It was an honour to interview PhD Social Work Alumna Nimo Bokore. Nimo completed her PhD with the School of Social Work at York University and currently teaches with the School of Social Work at Carleton University.
In this interview Nimo discusses studying at York, her research and teaching at Carleton.
Why did you decide to do your PhD at York University?
I am one of the resettled refugees from Africa. After facing resettlement barriers based on race, religion and gender, I began to think about how systemic barriers and the functions of social control, oppression, and social structures contribute to the dislocation of oppressed and disenfranchised populations like me. After facing the devaluation of my previous knowledge and understanding the value of education for economic integration, I enrolled and graduated from various programs at colleges and universities including Durham College, George Brown College, Ryerson University, University of Toronto, finally coming to York for the completion of my PhD. I chose York for its critical approach to the field of social work and its emphasis on human rights, social justice and anti-oppression. It also hosts the Center for Refugee Studies, which is an area of my research. This choice defined my career as I continue to study refugees, resettlement issues, intervention and integration (social and economic).
York also encourages graduate students to explore and work on projects contributing to the promotion of social equality and the pursuit of social transformation.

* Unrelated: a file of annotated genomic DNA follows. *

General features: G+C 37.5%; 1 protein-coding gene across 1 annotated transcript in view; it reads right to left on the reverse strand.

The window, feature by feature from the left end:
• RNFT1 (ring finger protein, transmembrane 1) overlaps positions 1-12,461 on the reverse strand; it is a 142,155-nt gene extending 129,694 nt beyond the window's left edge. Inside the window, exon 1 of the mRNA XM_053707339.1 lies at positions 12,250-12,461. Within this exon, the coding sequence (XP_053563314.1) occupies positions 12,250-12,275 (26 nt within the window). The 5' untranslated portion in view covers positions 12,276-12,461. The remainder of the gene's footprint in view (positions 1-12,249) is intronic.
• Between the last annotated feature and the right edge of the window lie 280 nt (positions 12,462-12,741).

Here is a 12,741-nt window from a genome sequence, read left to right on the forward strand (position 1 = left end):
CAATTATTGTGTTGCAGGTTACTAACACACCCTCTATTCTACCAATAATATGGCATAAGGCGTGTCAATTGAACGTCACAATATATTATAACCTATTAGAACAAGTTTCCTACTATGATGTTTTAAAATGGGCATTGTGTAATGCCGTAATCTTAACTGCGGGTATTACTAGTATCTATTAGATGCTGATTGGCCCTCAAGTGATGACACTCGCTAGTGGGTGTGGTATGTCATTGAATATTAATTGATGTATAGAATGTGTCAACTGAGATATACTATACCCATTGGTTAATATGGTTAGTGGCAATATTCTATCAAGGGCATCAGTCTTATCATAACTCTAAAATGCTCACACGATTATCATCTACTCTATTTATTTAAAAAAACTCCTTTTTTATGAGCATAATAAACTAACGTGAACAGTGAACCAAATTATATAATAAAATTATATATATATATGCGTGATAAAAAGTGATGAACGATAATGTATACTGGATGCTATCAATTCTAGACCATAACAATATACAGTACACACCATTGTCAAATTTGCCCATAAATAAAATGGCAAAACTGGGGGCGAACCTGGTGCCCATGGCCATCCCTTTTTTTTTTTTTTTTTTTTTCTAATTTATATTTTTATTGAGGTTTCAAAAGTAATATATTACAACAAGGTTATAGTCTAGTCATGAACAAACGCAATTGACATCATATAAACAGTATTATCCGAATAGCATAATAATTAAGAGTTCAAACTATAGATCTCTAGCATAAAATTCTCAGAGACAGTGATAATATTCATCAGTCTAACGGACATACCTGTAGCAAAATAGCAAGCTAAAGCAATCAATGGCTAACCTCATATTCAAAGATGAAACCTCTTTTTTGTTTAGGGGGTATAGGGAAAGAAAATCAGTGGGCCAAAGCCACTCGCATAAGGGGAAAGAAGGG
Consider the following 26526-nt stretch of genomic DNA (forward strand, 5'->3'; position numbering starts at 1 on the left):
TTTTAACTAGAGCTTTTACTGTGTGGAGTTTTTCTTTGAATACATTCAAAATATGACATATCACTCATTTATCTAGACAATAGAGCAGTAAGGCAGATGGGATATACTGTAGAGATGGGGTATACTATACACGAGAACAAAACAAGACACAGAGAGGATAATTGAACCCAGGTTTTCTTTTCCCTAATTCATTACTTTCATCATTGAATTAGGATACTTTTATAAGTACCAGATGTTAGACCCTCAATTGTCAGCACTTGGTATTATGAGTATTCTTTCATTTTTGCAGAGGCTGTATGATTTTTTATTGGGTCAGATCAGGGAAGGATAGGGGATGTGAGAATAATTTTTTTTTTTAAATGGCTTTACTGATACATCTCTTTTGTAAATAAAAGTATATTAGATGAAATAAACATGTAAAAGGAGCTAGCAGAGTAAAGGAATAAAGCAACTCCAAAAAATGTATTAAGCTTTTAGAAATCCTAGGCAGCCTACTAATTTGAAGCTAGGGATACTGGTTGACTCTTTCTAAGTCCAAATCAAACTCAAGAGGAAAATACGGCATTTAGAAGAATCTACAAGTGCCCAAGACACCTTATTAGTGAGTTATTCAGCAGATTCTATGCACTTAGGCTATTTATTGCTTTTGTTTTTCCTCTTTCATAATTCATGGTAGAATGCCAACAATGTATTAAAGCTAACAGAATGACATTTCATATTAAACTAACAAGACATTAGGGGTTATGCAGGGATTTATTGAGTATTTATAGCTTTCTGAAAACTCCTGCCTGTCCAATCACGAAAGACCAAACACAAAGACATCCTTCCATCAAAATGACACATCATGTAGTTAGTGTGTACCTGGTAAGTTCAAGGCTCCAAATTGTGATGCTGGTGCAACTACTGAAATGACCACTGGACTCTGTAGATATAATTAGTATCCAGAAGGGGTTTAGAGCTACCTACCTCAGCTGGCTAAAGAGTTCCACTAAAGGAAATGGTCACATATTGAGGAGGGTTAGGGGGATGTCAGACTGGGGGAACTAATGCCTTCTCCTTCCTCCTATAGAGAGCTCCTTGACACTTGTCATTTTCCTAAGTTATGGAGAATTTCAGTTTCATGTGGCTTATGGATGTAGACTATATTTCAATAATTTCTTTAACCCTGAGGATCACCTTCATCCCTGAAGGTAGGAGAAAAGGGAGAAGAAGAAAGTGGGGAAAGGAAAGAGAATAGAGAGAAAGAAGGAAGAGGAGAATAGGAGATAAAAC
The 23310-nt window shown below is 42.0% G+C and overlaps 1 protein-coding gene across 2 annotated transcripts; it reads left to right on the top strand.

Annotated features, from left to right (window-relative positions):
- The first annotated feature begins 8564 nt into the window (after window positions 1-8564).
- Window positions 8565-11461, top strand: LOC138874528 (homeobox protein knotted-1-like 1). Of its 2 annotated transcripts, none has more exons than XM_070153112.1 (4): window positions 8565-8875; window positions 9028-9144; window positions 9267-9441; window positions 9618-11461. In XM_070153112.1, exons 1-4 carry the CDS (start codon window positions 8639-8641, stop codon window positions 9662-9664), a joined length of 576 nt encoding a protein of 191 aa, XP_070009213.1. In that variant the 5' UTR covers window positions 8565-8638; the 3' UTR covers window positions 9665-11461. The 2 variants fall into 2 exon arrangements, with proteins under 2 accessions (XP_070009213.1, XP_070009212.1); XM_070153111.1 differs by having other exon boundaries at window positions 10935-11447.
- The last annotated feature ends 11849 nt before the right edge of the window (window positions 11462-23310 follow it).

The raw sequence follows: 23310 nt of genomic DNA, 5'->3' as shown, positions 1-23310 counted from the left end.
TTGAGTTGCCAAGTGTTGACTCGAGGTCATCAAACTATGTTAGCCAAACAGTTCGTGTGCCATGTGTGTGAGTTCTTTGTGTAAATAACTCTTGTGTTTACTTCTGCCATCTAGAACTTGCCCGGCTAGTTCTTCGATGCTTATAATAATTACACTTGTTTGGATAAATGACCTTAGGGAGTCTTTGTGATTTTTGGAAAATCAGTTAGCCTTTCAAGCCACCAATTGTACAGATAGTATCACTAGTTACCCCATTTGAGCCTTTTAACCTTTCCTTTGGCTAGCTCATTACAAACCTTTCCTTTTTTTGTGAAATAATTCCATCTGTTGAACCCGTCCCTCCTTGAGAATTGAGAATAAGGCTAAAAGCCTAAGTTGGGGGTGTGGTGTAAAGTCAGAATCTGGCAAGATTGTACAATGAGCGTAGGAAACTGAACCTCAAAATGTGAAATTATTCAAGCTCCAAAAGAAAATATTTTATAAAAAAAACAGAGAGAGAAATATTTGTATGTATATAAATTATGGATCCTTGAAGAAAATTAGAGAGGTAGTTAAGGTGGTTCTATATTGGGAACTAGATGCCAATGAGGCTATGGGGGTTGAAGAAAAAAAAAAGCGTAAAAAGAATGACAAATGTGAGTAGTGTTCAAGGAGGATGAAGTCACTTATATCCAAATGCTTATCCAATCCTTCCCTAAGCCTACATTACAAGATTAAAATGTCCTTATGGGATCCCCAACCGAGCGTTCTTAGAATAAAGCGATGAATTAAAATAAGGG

It was when I was doing my PhD, I realized I needed to know more about the process of trauma, memory and neurobiological based intervention. The encouragement of the school for their students to explore new boundaries in knowledge creation, and the support of my supervisors Dr. Nick Mule (Social Work) and Dr. Lauren Sergio (Neuroscience Department) at York allowed me to complete two graduate studies at the same time.
What were some of your favourite moments when you were a student at York?
Teaching undergraduate students in the Social Work Department. I loved their enthusiasm when they were learning about international social work, poverty and policy. My other favorite moment was working as a research assistant for Dr. Susan McGrath on a project designed to synthesize social education in Rwanda. During that project which lasted over two years, I was able to work with colleagues in Rwanda who are doing research and writing publications.
What were some of the challenges?
I don’t know if I can call it a challenge, but I lost my vision while studying at York. However, with the support of the Student Accessibility Services, I was able to continue working while recovering from multiple eye surgeries.
What was the focus of your dissertation?
The focus of my dissertation was on Somali-Canadian Women who are dealing with the impacts of historical trauma and the challenges of facing resettlement barriers based on race, religion, geopolitical location and status of their migration.
You are currently teaching at Carleton. What do you love about Carleton and what have been some of the highlights?
Yes, I was hired as a tenure track faculty. Firstly, the School of Social Work at Carleton follows similar teaching philosophies as York by encouraging students to deconstruct dominant ideologies to address power inequalities inherent in our Canadian society.
Carleton also has a strong clinical base, where graduate students in social work are encouraged to learn and apply the latest scientifically proven knowledge for mental health and health intervention. With my background in mental health and my interest in trauma research and intervention, this is the perfect school for me.